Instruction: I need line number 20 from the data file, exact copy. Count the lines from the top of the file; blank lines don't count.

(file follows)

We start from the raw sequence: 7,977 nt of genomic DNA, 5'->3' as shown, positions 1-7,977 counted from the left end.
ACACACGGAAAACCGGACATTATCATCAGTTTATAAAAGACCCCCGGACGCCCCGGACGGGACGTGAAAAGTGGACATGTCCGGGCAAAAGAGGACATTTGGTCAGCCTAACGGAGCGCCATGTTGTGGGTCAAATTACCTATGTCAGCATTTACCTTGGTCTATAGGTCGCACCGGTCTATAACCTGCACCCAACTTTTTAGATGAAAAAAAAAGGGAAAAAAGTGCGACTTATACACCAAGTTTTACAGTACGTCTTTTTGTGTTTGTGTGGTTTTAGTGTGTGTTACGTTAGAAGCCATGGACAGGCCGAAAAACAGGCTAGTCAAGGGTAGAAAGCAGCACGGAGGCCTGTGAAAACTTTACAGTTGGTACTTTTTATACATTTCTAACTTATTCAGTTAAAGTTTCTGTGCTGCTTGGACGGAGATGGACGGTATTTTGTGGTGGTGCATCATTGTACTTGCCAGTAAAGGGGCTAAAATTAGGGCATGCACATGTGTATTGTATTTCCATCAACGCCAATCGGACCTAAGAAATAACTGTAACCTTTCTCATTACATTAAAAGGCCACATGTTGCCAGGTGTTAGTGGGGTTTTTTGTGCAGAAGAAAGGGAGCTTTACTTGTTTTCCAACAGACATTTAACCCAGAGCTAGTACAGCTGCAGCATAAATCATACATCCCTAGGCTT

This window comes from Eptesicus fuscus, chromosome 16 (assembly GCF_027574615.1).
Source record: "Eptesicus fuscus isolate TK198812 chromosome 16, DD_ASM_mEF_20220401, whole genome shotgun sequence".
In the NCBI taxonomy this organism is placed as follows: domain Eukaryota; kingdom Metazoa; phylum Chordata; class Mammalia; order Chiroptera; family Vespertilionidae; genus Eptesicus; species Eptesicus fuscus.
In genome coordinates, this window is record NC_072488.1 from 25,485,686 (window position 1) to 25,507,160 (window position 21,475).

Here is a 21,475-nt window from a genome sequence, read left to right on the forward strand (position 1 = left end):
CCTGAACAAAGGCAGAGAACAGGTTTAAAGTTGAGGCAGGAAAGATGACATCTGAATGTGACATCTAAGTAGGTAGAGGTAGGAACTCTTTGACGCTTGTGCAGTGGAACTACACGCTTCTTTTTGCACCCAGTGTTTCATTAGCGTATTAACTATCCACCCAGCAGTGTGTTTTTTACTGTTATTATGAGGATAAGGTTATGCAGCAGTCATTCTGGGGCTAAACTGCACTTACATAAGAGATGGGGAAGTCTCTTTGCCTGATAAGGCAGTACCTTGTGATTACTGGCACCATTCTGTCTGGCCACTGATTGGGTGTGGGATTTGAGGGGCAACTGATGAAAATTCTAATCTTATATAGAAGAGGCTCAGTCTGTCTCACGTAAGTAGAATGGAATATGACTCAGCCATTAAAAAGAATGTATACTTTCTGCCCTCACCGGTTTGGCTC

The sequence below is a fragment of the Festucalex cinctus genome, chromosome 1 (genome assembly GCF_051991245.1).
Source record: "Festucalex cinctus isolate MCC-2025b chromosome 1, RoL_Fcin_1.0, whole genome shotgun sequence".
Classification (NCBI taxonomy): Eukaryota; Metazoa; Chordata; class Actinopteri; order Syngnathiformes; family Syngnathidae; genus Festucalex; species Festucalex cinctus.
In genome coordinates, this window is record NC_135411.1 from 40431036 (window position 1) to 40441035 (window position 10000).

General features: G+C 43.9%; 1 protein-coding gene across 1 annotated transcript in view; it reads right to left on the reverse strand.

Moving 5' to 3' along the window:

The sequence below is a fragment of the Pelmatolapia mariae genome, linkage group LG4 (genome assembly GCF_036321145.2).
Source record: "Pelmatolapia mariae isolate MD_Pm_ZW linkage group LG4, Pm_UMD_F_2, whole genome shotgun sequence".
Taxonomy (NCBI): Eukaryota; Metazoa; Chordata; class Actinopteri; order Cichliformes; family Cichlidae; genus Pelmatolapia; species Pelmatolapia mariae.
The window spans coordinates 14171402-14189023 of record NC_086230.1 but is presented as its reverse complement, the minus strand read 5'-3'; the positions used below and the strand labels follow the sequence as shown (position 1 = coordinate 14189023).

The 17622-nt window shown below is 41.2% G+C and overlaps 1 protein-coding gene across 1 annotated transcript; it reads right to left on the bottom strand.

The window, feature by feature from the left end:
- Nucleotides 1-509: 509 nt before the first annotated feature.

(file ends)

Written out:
The window, feature by feature from the left end: